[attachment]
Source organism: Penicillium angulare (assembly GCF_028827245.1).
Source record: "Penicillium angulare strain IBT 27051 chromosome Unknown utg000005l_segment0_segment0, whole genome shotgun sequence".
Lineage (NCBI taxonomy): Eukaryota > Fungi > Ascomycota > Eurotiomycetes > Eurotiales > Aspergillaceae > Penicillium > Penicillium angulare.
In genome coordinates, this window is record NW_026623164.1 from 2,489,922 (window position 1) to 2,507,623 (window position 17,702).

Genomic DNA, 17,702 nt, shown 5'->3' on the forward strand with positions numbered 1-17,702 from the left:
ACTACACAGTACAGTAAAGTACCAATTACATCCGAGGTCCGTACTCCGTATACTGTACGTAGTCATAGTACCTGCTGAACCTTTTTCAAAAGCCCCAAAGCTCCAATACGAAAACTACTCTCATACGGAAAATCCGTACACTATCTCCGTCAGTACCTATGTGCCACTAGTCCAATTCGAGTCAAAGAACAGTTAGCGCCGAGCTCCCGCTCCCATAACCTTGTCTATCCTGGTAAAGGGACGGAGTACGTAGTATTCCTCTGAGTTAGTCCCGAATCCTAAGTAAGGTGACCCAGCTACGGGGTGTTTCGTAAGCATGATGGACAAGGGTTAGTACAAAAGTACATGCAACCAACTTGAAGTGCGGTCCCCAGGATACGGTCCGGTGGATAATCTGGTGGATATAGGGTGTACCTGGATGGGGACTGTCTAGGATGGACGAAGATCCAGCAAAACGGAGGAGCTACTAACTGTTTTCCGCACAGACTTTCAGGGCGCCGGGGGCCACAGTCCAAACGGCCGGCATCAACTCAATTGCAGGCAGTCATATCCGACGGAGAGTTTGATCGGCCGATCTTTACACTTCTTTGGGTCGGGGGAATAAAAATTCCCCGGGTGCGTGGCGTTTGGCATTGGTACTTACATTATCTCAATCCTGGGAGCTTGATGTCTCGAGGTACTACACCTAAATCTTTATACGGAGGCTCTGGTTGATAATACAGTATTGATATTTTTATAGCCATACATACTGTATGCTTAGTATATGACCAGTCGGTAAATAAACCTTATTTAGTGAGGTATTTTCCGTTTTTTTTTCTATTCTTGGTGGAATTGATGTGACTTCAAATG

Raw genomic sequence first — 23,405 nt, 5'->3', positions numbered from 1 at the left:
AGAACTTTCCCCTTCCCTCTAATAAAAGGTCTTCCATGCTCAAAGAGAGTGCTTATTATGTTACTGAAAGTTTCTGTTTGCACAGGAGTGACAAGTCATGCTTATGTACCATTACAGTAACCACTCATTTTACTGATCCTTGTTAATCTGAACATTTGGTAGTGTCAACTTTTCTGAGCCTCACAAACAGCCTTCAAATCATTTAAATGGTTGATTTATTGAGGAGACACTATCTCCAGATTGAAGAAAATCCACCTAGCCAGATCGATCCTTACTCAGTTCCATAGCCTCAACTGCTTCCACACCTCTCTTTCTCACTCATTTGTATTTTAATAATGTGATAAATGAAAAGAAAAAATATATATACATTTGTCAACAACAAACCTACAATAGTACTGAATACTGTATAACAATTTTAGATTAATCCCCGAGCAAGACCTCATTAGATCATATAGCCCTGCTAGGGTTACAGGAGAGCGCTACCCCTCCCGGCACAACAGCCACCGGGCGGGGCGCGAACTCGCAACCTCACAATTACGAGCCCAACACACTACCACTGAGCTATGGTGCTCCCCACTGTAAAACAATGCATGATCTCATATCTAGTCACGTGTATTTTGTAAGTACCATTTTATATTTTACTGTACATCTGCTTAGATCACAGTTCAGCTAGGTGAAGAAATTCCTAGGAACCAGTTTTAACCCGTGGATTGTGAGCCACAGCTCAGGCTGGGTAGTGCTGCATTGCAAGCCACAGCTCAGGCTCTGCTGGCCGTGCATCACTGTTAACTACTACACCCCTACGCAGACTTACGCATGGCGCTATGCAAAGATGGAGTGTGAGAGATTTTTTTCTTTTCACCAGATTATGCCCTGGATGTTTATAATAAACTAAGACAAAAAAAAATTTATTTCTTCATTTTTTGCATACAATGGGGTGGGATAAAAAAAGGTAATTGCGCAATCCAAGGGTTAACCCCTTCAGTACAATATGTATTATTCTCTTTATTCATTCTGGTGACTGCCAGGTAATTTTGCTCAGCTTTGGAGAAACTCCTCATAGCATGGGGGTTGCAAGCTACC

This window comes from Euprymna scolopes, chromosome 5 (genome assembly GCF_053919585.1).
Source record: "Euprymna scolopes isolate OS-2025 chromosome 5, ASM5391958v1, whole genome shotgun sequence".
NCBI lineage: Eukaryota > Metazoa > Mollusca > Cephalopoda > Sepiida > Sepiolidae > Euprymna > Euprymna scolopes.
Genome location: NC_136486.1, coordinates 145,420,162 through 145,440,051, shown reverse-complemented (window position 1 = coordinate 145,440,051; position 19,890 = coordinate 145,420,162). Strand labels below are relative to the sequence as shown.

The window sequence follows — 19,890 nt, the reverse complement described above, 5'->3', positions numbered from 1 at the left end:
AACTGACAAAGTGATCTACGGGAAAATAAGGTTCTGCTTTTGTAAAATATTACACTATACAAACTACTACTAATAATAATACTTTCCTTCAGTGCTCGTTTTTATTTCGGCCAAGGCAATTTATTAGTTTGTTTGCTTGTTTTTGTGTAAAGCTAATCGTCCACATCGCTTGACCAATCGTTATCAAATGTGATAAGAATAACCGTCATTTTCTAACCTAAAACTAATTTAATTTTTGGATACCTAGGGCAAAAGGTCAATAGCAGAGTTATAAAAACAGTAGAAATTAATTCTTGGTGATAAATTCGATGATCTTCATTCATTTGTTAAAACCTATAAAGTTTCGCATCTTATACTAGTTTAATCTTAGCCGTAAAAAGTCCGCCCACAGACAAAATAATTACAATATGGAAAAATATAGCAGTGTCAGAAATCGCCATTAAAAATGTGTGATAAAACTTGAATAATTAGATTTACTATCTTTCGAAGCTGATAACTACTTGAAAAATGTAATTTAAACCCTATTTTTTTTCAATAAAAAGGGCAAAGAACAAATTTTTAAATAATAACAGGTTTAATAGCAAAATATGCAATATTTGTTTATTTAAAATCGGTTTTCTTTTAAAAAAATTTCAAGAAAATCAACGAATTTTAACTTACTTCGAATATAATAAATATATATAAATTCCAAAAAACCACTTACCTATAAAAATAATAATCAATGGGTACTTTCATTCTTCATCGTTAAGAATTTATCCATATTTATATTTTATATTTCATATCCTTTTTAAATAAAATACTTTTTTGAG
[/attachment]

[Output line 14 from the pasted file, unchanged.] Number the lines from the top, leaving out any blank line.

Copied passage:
AACTGACAAAGTGATCTACGGGAAAATAAGGTTCTGCTTTTGTAAAATATTACACTATACAAACTACTACTAATAATAATACTTTCCTTCAGTGCTCGTTTTTATTTCGGCCAAGGCAATTTATTAGTTTGTTTGCTTGTTTTTGTGTAAAGCTAATCGTCCACATCGCTTGACCAATCGTTATCAAATGTGATAAGAATAACCGTCATTTTCTAACCTAAAACTAATTTAATTTTTGGATACCTAGGGCAAAAGGTCAATAGCAGAGTTATAAAAACAGTAGAAATTAATTCTTGGTGATAAATTCGATGATCTTCATTCATTTGTTAAAACCTATAAAGTTTCGCATCTTATACTAGTTTAATCTTAGCCGTAAAAAGTCCGCCCACAGACAAAATAATTACAATATGGAAAAATATAGCAGTGTCAGAAATCGCCATTAAAAATGTGTGATAAAACTTGAATAATTAGATTTACTATCTTTCGAAGCTGATAACTACTTGAAAAATGTAATTTAAACCCTATTTTTTTTCAATAAAAAGGGCAAAGAACAAATTTTTAAATAATAACAGGTTTAATAGCAAAATATGCAATATTTGTTTATTTAAAATCGGTTTTCTTTTAAAAAAATTTCAAGAAAATCAACGAATTTTAACTTACTTCGAATATAATAAATATATATAAATTCCAAAAAACCACTTACCTATAAAAATAATAATCAATGGGTACTTTCATTCTTCATCGTTAAGAATTTATCCATATTTATATTTTATATTTCATATCCTTTTTAAATAAAATACTTTTTTGAG